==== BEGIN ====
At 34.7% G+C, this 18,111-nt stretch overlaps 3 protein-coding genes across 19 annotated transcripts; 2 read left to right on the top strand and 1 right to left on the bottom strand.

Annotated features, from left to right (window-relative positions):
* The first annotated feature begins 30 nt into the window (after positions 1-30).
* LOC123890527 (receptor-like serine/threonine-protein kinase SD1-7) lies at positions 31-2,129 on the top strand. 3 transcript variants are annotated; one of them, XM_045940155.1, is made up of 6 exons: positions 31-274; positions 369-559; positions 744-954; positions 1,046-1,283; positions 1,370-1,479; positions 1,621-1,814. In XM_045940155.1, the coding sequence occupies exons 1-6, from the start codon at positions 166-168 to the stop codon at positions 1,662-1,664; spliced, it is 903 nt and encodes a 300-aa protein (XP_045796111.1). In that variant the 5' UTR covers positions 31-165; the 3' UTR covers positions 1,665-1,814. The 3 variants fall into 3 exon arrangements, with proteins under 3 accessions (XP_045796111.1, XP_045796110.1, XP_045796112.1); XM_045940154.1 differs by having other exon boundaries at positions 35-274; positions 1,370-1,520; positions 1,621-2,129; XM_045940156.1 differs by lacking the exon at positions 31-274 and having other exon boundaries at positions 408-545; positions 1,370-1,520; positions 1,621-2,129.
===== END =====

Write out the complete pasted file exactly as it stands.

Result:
At 34.7% G+C, this 18,111-nt stretch overlaps 3 protein-coding genes across 19 annotated transcripts; 2 read left to right on the top strand and 1 right to left on the bottom strand.

Annotated features, from left to right (window-relative positions):
* The first annotated feature begins 30 nt into the window (after positions 1-30).
* LOC123890527 (receptor-like serine/threonine-protein kinase SD1-7) lies at positions 31-2,129 on the top strand. 3 transcript variants are annotated; one of them, XM_045940155.1, is made up of 6 exons: positions 31-274; positions 369-559; positions 744-954; positions 1,046-1,283; positions 1,370-1,479; positions 1,621-1,814. In XM_045940155.1, the coding sequence occupies exons 1-6, from the start codon at positions 166-168 to the stop codon at positions 1,662-1,664; spliced, it is 903 nt and encodes a 300-aa protein (XP_045796111.1). In that variant the 5' UTR covers positions 31-165; the 3' UTR covers positions 1,665-1,814. The 3 variants fall into 3 exon arrangements, with proteins under 3 accessions (XP_045796111.1, XP_045796110.1, XP_045796112.1); XM_045940154.1 differs by having other exon boundaries at positions 35-274; positions 1,370-1,520; positions 1,621-2,129; XM_045940156.1 differs by lacking the exon at positions 31-274 and having other exon boundaries at positions 408-545; positions 1,370-1,520; positions 1,621-2,129.